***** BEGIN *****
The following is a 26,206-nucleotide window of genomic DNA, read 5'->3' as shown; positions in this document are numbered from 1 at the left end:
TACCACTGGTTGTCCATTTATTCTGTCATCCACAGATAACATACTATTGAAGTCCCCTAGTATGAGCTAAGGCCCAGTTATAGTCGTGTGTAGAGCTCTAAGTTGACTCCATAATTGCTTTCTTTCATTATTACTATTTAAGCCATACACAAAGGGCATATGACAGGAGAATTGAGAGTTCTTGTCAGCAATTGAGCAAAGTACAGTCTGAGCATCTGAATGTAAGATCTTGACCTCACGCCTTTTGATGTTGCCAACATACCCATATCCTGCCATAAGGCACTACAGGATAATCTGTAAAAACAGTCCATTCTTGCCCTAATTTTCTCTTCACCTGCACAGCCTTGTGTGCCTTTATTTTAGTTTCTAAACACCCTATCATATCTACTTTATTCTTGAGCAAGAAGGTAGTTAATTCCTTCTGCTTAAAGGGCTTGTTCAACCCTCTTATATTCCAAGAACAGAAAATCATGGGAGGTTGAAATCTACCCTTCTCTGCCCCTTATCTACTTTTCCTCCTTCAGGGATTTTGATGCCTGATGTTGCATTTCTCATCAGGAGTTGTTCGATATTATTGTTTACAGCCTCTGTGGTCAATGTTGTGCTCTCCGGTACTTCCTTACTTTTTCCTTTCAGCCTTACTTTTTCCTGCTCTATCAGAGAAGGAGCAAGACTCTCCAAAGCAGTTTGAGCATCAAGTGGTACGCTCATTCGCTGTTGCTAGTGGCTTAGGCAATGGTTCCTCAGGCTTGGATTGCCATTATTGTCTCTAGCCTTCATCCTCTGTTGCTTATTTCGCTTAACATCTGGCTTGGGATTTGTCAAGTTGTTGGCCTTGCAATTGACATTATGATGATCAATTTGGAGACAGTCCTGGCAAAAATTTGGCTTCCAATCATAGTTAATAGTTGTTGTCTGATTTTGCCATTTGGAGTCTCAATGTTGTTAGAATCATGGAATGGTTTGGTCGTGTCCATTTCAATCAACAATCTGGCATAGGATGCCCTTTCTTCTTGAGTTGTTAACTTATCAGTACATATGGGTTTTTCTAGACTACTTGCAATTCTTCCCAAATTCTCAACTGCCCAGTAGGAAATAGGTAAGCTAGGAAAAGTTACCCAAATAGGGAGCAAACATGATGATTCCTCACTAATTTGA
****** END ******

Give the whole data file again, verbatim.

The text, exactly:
The following is a 26,206-nucleotide window of genomic DNA, read 5'->3' as shown; positions in this document are numbered from 1 at the left end:
TACCACTGGTTGTCCATTTATTCTGTCATCCACAGATAACATACTATTGAAGTCCCCTAGTATGAGCTAAGGCCCAGTTATAGTCGTGTGTAGAGCTCTAAGTTGACTCCATAATTGCTTTCTTTCATTATTACTATTTAAGCCATACACAAAGGGCATATGACAGGAGAATTGAGAGTTCTTGTCAGCAATTGAGCAAAGTACAGTCTGAGCATCTGAATGTAAGATCTTGACCTCACGCCTTTTGATGTTGCCAACATACCCATATCCTGCCATAAGGCACTACAGGATAATCTGTAAAAACAGTCCATTCTTGCCCTAATTTTCTCTTCACCTGCACAGCCTTGTGTGCCTTTATTTTAGTTTCTAAACACCCTATCATATCTACTTTATTCTTGAGCAAGAAGGTAGTTAATTCCTTCTGCTTAAAGGGCTTGTTCAACCCTCTTATATTCCAAGAACAGAAAATCATGGGAGGTTGAAATCTACCCTTCTCTGCCCCTTATCTACTTTTCCTCCTTCAGGGATTTTGATGCCTGATGTTGCATTTCTCATCAGGAGTTGTTCGATATTATTGTTTACAGCCTCTGTGGTCAATGTTGTGCTCTCCGGTACTTCCTTACTTTTTCCTTTCAGCCTTACTTTTTCCTGCTCTATCAGAGAAGGAGCAAGACTCTCCAAAGCAGTTTGAGCATCAAGTGGTACGCTCATTCGCTGTTGCTAGTGGCTTAGGCAATGGTTCCTCAGGCTTGGATTGCCATTATTGTCTCTAGCCTTCATCCTCTGTTGCTTATTTCGCTTAACATCTGGCTTGGGATTTGTCAAGTTGTTGGCCTTGCAATTGACATTATGATGATCAATTTGGAGACAGTCCTGGCAAAAATTTGGCTTCCAATCATAGTTAATAGTTGTTGTCTGATTTTGCCATTTGGAGTCTCAATGTTGTTAGAATCATGGAATGGTTTGGTCGTGTCCATTTCAATCAACAATCTGGCATAGGATGCCCTTTCTTCTTGAGTTGTTAACTTATCAGTACATATGGGTTTTTCTAGACTACTTGCAATTCTTCCCAAATTCTCAACTGCCCAGTAGGAAATAGGTAAGCTAGGAAAAGTTACCCAAATAGGGAGCAAACATGATGATTCCTCACTAATTTGA